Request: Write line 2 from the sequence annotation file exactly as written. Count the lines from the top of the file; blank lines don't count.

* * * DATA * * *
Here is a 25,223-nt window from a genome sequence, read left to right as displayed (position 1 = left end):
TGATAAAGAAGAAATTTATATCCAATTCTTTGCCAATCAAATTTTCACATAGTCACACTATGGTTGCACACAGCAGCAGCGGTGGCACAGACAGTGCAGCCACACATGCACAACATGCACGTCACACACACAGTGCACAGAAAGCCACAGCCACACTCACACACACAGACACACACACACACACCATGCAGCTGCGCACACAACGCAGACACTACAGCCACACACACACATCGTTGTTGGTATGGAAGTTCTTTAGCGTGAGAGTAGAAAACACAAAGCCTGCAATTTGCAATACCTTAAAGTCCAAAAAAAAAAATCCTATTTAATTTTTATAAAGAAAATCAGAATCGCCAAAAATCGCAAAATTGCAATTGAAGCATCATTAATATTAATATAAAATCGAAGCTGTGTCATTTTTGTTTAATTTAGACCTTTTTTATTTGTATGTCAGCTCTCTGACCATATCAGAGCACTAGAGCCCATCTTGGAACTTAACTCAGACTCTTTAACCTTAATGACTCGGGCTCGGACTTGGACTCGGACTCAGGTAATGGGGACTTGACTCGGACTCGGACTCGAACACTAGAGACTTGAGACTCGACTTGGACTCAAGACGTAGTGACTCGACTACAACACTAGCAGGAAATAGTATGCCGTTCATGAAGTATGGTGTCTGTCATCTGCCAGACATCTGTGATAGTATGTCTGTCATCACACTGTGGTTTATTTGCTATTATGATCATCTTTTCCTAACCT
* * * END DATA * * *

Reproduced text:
TGATAAAGAAGAAATTTATATCCAATTCTTTGCCAATCAAATTTTCACATAGTCACACTATGGTTGCACACAGCAGCAGCGGTGGCACAGACAGTGCAGCCACACATGCACAACATGCACGTCACACACACAGTGCACAGAAAGCCACAGCCACACTCACACACACAGACACACACACACACACCATGCAGCTGCGCACACAACGCAGACACTACAGCCACACACACACATCGTTGTTGGTATGGAAGTTCTTTAGCGTGAGAGTAGAAAACACAAAGCCTGCAATTTGCAATACCTTAAAGTCCAAAAAAAAAAATCCTATTTAATTTTTATAAAGAAAATCAGAATCGCCAAAAATCGCAAAATTGCAATTGAAGCATCATTAATATTAATATAAAATCGAAGCTGTGTCATTTTTGTTTAATTTAGACCTTTTTTATTTGTATGTCAGCTCTCTGACCATATCAGAGCACTAGAGCCCATCTTGGAACTTAACTCAGACTCTTTAACCTTAATGACTCGGGCTCGGACTTGGACTCGGACTCAGGTAATGGGGACTTGACTCGGACTCGGACTCGAACACTAGAGACTTGAGACTCGACTTGGACTCAAGACGTAGTGACTCGACTACAACACTAGCAGGAAATAGTATGCCGTTCATGAAGTATGGTGTCTGTCATCTGCCAGACATCTGTGATAGTATGTCTGTCATCACACTGTGGTTTATTTGCTATTATGATCATCTTTTCCTAACCT